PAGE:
Synopses & Reviews
emphasizes the "big ideas" of the discipline, and encourages students to question what they've taken for granted most of their lives. Author Dalton Conley captures students with his conversational style, explaining complex concepts through personal examples and storytelling, and integrating coverage of social inequality throughout the textbook. His irreverent approach to textbook writing has won praise from students and instructors alike.
'\'Dalton Conley gives instructors an alternative to the typical textbook.\\n
The "untextbook" that teaches students to think like a sociologist.
'\'\\\'The “untextbook” that teaches students to think like a sociologist.\\\\n
About the Author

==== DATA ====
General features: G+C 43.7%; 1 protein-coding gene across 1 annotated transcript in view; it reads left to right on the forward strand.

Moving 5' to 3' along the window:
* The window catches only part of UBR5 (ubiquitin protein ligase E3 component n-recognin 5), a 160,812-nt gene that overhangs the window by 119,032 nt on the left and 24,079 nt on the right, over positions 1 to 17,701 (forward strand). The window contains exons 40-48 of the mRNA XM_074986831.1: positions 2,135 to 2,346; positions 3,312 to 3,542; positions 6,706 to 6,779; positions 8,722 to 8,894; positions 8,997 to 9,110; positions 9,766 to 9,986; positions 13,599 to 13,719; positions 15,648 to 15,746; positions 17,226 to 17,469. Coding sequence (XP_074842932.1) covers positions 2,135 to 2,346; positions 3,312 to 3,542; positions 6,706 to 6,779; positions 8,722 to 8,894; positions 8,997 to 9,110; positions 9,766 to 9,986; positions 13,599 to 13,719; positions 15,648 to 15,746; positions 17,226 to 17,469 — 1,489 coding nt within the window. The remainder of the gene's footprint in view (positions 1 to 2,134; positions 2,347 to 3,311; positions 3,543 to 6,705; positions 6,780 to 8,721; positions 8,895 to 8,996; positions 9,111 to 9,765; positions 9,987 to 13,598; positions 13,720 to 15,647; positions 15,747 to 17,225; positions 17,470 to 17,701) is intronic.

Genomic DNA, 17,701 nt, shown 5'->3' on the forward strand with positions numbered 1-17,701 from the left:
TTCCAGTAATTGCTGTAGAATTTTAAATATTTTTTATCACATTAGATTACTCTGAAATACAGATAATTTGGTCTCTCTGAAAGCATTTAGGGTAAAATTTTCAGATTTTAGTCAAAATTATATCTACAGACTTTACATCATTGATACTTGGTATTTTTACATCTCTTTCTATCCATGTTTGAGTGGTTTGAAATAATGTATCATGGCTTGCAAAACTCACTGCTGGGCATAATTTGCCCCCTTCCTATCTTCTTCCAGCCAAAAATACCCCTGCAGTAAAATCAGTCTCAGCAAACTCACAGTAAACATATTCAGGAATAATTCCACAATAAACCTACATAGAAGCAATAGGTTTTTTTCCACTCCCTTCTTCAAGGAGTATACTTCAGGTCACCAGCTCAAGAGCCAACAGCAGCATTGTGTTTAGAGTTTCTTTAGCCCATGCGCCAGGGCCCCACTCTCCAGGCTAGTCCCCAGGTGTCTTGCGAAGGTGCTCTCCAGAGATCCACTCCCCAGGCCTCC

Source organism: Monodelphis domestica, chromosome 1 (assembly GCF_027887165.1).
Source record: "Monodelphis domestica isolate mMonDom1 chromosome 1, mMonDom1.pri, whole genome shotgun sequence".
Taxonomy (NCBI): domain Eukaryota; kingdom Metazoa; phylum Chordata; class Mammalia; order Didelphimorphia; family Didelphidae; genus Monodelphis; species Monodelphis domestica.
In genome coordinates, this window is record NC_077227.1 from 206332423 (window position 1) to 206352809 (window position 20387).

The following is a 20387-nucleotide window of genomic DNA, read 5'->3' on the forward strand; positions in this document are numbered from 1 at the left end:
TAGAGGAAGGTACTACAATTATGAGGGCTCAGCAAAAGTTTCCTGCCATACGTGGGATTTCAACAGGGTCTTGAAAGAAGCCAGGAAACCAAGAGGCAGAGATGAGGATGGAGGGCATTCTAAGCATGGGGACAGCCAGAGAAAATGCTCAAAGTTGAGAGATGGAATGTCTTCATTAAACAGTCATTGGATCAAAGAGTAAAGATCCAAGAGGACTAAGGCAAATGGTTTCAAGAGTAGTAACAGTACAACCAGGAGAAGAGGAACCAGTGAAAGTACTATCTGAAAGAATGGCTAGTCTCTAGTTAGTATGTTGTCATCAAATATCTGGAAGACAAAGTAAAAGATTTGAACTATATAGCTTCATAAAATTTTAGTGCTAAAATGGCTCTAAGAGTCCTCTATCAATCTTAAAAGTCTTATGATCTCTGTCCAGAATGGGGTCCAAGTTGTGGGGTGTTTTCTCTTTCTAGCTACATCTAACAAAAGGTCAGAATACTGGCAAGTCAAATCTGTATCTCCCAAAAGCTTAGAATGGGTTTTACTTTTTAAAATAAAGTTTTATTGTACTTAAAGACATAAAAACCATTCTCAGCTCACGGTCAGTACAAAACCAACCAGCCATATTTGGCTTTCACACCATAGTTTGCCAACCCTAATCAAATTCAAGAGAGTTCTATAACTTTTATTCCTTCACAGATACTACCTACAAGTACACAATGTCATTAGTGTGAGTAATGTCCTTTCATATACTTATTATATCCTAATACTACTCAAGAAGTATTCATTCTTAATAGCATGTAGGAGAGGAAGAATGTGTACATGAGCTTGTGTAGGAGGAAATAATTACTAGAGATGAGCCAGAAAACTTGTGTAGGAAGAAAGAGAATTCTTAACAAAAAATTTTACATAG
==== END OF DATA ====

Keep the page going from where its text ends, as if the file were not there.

Dalton Conley is Dean for the Social Sciences, as well as University Professor at New York University. He holds faculty appointments in NYU's Sociology Department, School of Medicine, and the Wagner School of Public Service. In 2005, Conley became the first sociologist to win the prestigious National Science Foundation's Alan T. Waterman Award, which honors an outstanding young U.S. scientist or engineer. He writes for the New York Times, the Los Angeles Times, The Nation, Slate, and Forbes. He is the author of Honky (2001) and The Pecking Order: A Bold New Look at How Family and Society Determine Who We Become (2004). His other books include Being Black, Living in the Red: Race, Wealth, and Social Policy in America (1999), The Starting Gate: Birth Weight and Life Chances (2003), and Elsewhere, U.S.A. (2009).